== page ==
I'm taking a trip Through The Looking Glass this week to get inspired by the Mad Hatter's tea party table! I've always loved that scene from Alice In Wonderland when Alice comes across that table. It's so simultaneously chaotic and delicate! 

Now you all know that chaos isn't my style, so I gravitated towards the clean lines and sharp design of the teapots. And the Hatter has so many different shaped pots! I decided to go with a classic round teapot design made out of rich chocolate cake, Italian meringue buttercream, and fantastical sugar flowers



Where Do I Buy My Ingredients & Tools??

Not everybody has the time to tumble down the rabbit hole to gather the right ingredients to put together a Wonderland-worthy Teapot Cake...So I organize all of my shoppable ingredient and tools for you on my Parsel page right here!  


Baking Your Cake!

Ingredients & Tools You Will Need:

8lb portion of Yo’s Ultimate Chocolate Cake - find my recipe here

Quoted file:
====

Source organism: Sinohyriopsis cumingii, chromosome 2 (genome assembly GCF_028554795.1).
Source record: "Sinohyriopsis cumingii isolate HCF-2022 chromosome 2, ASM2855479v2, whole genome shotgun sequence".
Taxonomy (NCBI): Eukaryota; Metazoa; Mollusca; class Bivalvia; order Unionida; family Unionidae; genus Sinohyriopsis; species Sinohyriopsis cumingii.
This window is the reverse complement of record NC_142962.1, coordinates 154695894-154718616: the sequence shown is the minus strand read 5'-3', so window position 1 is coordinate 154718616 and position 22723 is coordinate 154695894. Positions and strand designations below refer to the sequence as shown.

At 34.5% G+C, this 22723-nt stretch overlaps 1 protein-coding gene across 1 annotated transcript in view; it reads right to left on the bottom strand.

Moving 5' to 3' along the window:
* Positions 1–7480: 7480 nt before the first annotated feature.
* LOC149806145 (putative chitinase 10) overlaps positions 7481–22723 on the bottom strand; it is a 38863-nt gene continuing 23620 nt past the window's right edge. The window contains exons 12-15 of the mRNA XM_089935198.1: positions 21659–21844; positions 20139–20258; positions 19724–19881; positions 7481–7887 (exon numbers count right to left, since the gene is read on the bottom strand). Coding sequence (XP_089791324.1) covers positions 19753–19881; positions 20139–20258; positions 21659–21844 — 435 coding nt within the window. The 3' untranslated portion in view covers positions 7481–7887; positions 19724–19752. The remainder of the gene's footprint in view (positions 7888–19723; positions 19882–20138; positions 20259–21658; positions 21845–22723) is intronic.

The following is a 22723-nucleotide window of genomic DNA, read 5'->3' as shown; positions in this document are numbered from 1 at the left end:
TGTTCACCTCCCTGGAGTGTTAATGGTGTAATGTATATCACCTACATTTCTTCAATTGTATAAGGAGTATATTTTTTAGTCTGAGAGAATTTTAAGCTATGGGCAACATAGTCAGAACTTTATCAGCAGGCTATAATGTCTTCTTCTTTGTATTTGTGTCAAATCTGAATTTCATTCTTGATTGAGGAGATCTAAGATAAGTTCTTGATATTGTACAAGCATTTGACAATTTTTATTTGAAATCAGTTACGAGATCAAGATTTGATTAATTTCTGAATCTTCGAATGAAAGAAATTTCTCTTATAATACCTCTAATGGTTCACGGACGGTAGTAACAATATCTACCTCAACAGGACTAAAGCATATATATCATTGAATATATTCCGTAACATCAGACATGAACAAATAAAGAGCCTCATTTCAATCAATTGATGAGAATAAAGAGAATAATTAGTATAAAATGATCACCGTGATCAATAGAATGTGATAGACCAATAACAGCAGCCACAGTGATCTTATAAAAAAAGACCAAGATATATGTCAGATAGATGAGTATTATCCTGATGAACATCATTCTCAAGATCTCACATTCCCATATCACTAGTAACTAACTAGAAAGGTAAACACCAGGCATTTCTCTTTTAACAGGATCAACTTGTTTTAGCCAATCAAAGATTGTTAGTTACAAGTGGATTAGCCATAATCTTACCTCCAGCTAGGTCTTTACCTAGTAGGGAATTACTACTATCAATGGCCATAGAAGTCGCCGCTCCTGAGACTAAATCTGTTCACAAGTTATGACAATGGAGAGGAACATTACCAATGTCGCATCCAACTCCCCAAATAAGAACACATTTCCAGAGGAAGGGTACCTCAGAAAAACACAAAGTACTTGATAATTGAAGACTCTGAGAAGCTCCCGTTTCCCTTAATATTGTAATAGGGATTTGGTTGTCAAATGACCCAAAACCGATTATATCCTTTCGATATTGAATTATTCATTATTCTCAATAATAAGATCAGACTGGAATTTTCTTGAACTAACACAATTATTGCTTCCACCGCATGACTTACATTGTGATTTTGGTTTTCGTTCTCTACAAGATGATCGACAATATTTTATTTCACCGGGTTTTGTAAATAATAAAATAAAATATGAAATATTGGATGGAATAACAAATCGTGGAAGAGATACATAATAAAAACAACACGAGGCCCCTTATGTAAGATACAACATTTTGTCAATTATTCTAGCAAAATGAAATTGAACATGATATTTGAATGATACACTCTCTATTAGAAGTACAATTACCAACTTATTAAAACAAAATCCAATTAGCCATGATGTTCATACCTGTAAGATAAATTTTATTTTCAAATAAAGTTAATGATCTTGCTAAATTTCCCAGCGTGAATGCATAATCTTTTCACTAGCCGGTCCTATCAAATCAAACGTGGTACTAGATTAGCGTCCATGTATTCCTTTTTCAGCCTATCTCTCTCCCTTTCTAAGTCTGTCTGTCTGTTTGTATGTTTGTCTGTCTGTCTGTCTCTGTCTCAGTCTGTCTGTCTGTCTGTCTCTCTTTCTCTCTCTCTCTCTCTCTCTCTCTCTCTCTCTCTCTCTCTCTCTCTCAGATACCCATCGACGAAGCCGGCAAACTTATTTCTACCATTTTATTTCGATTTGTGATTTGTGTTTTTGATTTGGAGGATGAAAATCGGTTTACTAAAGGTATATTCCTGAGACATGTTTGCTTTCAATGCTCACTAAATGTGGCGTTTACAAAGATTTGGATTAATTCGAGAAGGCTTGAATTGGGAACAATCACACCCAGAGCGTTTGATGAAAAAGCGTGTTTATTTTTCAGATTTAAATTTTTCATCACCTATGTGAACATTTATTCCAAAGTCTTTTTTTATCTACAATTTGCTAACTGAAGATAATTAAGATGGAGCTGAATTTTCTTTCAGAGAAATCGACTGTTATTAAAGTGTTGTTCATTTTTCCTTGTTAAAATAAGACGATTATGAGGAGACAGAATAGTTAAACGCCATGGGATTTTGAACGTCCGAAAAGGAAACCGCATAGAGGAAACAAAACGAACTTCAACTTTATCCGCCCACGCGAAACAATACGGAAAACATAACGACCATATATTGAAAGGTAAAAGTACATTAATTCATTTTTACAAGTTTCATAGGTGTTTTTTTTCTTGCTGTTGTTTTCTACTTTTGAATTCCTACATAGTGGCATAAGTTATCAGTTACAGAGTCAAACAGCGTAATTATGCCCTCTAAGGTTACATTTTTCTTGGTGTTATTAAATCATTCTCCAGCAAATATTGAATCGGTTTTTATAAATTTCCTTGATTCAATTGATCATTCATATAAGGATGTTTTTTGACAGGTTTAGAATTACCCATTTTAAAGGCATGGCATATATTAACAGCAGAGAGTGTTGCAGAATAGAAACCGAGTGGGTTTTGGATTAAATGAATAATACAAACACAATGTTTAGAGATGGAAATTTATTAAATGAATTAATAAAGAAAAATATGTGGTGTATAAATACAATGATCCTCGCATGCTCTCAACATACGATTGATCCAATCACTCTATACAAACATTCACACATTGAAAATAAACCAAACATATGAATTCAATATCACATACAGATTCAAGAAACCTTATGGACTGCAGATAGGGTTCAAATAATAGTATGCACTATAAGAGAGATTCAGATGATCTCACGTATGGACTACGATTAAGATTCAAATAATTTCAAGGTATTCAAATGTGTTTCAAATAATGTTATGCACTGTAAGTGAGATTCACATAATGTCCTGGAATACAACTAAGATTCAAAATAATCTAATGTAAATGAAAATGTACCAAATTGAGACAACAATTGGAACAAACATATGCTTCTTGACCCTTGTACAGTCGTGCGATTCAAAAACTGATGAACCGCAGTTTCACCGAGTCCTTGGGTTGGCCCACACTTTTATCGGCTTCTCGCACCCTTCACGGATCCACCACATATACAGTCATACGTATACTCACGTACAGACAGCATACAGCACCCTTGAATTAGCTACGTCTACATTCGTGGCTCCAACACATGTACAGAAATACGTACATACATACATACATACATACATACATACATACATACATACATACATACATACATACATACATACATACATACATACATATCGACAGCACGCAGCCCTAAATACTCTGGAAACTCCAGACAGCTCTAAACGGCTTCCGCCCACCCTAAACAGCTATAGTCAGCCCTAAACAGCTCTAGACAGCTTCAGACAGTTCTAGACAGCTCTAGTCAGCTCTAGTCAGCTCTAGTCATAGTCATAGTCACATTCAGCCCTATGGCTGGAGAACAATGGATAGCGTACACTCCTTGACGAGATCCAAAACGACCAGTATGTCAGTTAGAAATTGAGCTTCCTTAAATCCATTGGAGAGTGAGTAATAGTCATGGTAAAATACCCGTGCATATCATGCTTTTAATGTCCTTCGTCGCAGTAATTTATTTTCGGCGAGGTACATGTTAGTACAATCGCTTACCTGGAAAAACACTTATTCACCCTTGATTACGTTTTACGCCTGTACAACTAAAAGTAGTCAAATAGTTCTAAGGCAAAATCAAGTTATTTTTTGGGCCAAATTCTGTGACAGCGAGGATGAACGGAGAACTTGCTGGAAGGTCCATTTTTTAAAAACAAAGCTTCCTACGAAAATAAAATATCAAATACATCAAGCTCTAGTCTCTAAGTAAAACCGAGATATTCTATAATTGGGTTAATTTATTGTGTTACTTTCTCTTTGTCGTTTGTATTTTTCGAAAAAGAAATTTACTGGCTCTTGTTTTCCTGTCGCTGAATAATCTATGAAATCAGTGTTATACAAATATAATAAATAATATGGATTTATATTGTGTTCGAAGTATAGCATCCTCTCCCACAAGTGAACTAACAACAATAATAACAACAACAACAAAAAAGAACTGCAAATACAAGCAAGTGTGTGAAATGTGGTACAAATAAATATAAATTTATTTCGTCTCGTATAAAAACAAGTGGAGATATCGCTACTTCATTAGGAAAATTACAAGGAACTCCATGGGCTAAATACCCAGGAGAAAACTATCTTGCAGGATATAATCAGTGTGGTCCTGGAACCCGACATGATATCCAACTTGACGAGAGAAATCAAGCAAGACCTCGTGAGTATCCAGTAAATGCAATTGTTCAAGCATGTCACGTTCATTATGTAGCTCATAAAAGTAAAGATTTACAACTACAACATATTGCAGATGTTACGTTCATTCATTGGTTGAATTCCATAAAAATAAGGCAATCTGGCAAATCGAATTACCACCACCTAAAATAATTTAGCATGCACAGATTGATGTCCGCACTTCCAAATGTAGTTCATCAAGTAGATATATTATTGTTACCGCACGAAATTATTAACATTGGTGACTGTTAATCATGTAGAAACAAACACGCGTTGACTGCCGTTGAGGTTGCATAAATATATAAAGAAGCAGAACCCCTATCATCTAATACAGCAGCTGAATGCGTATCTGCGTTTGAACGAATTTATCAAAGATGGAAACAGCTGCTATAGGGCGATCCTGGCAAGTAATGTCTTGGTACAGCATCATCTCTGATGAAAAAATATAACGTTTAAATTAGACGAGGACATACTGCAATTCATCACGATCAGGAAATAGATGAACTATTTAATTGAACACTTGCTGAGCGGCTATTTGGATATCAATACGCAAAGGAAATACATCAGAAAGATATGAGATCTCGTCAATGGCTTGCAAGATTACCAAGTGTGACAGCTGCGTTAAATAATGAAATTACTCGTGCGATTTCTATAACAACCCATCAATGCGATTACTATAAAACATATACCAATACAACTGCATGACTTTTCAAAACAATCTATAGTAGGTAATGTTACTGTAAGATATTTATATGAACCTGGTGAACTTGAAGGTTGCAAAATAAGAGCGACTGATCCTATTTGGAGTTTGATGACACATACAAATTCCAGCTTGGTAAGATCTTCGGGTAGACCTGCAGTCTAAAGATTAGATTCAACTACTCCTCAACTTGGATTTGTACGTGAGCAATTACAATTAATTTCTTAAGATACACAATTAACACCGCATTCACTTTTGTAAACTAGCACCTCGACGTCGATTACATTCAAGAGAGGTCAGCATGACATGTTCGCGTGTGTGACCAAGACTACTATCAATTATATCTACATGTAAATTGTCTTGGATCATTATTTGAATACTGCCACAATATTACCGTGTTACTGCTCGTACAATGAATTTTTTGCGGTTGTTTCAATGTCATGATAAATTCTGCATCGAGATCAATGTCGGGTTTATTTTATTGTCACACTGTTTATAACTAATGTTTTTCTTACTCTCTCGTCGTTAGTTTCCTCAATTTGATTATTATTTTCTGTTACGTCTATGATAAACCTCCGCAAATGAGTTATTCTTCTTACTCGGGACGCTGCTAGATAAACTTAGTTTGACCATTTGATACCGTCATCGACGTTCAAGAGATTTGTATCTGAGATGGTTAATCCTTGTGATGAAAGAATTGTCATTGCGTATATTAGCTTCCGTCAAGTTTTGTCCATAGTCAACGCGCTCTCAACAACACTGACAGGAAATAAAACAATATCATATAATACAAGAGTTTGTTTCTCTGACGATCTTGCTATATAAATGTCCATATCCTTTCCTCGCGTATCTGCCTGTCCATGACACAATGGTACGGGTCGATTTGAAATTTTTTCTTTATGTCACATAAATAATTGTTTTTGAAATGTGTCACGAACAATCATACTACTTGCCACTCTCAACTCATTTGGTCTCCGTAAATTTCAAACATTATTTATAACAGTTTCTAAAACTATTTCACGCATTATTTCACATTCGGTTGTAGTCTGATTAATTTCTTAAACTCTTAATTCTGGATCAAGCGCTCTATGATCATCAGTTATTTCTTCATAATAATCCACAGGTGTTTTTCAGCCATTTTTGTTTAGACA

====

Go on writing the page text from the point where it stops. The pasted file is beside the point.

2 x 8” diameter Stainless Steel Bowls, lined with parchment paper


Prepare your chocolate cake batter and divide it evenly between the two prepared bowls. Bake the cakes at 350º for 1 hour and 30 minutes or until a toothpick inserted in the centre comes out clean.




Allow the cakes to cool completely in their pans, and chill them for a few hours before assembling your teapot. 


Assembling Your Teapot Cake!

Ingredients & Tools You Will Need:

Italian Meringue Buttercream - find my recipe here

Simple Syrup - find my recipe here

Serrated Knife

Rubber Spatula

Small Offset Spatula

2 1/2” Round Cake Board

5” Round Cake Board

1 oz Melted Semi Sweet Chocolate



Level the two bowl cakes in their bowls by running your serrated knife along the top edge to cut off the hump. Remove the cakes from their bowls and simple syrup them on both sides - the flat side and the domed side.




Secure the 2 1/2 round cake board to the bottom of one of the bowl cakes with the semi sweet chocolate.




Allow the chocolate to set and then turn the cake over. Spread a layer of buttercream on the flat side of the cake.

Before placing the second bowl cake on top, cut off the top of the dome. We'll need it as a lid for our teapot! Set it aside on a 5” round cake board.